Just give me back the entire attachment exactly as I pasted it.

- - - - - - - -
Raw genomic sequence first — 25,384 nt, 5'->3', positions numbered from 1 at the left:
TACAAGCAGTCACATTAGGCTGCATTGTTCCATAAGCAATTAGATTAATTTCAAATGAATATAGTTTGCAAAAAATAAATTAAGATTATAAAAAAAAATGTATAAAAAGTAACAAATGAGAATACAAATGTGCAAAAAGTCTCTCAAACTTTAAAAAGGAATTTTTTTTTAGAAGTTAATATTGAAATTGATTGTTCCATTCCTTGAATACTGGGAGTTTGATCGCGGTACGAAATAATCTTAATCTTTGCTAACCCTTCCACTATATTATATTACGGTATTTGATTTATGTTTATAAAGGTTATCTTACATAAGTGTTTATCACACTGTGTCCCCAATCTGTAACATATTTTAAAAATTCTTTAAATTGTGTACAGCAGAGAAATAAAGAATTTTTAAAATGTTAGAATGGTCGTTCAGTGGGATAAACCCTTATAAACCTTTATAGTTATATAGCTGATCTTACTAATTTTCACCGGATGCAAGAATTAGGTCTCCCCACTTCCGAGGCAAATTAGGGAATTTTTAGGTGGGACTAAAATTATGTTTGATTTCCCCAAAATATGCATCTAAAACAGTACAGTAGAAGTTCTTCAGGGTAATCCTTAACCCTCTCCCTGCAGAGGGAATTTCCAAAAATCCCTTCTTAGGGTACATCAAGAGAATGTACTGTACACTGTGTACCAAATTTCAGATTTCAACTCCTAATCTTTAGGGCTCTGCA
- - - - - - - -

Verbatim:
Raw genomic sequence first — 25,384 nt, 5'->3', positions numbered from 1 at the left:
TACAAGCAGTCACATTAGGCTGCATTGTTCCATAAGCAATTAGATTAATTTCAAATGAATATAGTTTGCAAAAAATAAATTAAGATTATAAAAAAAAATGTATAAAAAGTAACAAATGAGAATACAAATGTGCAAAAAGTCTCTCAAACTTTAAAAAGGAATTTTTTTTTAGAAGTTAATATTGAAATTGATTGTTCCATTCCTTGAATACTGGGAGTTTGATCGCGGTACGAAATAATCTTAATCTTTGCTAACCCTTCCACTATATTATATTACGGTATTTGATTTATGTTTATAAAGGTTATCTTACATAAGTGTTTATCACACTGTGTCCCCAATCTGTAACATATTTTAAAAATTCTTTAAATTGTGTACAGCAGAGAAATAAAGAATTTTTAAAATGTTAGAATGGTCGTTCAGTGGGATAAACCCTTATAAACCTTTATAGTTATATAGCTGATCTTACTAATTTTCACCGGATGCAAGAATTAGGTCTCCCCACTTCCGAGGCAAATTAGGGAATTTTTAGGTGGGACTAAAATTATGTTTGATTTCCCCAAAATATGCATCTAAAACAGTACAGTAGAAGTTCTTCAGGGTAATCCTTAACCCTCTCCCTGCAGAGGGAATTTCCAAAAATCCCTTCTTAGGGTACATCAAGAGAATGTACTGTACACTGTGTACCAAATTTCAGATTTCAACTCCTAATCTTTAGGGCTCTGCA